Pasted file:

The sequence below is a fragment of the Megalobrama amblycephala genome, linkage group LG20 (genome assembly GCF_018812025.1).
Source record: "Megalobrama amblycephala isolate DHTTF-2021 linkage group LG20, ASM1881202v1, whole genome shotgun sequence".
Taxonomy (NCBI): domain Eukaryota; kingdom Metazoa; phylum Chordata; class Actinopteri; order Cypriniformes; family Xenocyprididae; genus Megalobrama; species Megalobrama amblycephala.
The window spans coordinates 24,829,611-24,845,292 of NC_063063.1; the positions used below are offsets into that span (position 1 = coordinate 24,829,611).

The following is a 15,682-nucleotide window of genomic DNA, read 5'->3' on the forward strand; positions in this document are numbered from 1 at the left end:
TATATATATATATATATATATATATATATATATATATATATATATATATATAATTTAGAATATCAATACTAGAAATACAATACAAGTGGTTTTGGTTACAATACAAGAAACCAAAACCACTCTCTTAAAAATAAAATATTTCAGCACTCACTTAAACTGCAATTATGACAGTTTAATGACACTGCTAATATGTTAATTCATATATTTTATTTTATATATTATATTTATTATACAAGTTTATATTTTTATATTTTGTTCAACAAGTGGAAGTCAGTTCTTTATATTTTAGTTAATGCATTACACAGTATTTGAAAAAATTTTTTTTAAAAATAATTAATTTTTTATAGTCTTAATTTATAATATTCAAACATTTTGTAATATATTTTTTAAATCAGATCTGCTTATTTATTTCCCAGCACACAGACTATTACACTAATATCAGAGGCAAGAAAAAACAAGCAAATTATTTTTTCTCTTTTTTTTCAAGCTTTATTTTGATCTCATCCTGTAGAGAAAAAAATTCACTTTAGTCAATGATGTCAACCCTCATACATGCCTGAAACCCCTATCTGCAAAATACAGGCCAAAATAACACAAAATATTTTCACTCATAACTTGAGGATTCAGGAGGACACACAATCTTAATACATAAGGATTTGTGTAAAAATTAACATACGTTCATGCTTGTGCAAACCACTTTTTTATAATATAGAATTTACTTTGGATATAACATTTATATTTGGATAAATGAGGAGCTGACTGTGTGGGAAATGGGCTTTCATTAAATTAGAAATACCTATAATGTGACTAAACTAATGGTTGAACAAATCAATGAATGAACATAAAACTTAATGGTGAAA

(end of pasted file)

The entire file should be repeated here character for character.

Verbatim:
The sequence below is a fragment of the Megalobrama amblycephala genome, linkage group LG20 (genome assembly GCF_018812025.1).
Source record: "Megalobrama amblycephala isolate DHTTF-2021 linkage group LG20, ASM1881202v1, whole genome shotgun sequence".
Taxonomy (NCBI): domain Eukaryota; kingdom Metazoa; phylum Chordata; class Actinopteri; order Cypriniformes; family Xenocyprididae; genus Megalobrama; species Megalobrama amblycephala.
The window spans coordinates 24,829,611-24,845,292 of NC_063063.1; the positions used below are offsets into that span (position 1 = coordinate 24,829,611).

The following is a 15,682-nucleotide window of genomic DNA, read 5'->3' on the forward strand; positions in this document are numbered from 1 at the left end:
TATATATATATATATATATATATATATATATATATATATATATATATATATAATTTAGAATATCAATACTAGAAATACAATACAAGTGGTTTTGGTTACAATACAAGAAACCAAAACCACTCTCTTAAAAATAAAATATTTCAGCACTCACTTAAACTGCAATTATGACAGTTTAATGACACTGCTAATATGTTAATTCATATATTTTATTTTATATATTATATTTATTATACAAGTTTATATTTTTATATTTTGTTCAACAAGTGGAAGTCAGTTCTTTATATTTTAGTTAATGCATTACACAGTATTTGAAAAAATTTTTTTTAAAAATAATTAATTTTTTATAGTCTTAATTTATAATATTCAAACATTTTGTAATATATTTTTTAAATCAGATCTGCTTATTTATTTCCCAGCACACAGACTATTACACTAATATCAGAGGCAAGAAAAAACAAGCAAATTATTTTTTCTCTTTTTTTTCAAGCTTTATTTTGATCTCATCCTGTAGAGAAAAAAATTCACTTTAGTCAATGATGTCAACCCTCATACATGCCTGAAACCCCTATCTGCAAAATACAGGCCAAAATAACACAAAATATTTTCACTCATAACTTGAGGATTCAGGAGGACACACAATCTTAATACATAAGGATTTGTGTAAAAATTAACATACGTTCATGCTTGTGCAAACCACTTTTTTATAATATAGAATTTACTTTGGATATAACATTTATATTTGGATAAATGAGGAGCTGACTGTGTGGGAAATGGGCTTTCATTAAATTAGAAATACCTATAATGTGACTAAACTAATGGTTGAACAAATCAATGAATGAACATAAAACTTAATGGTGAAA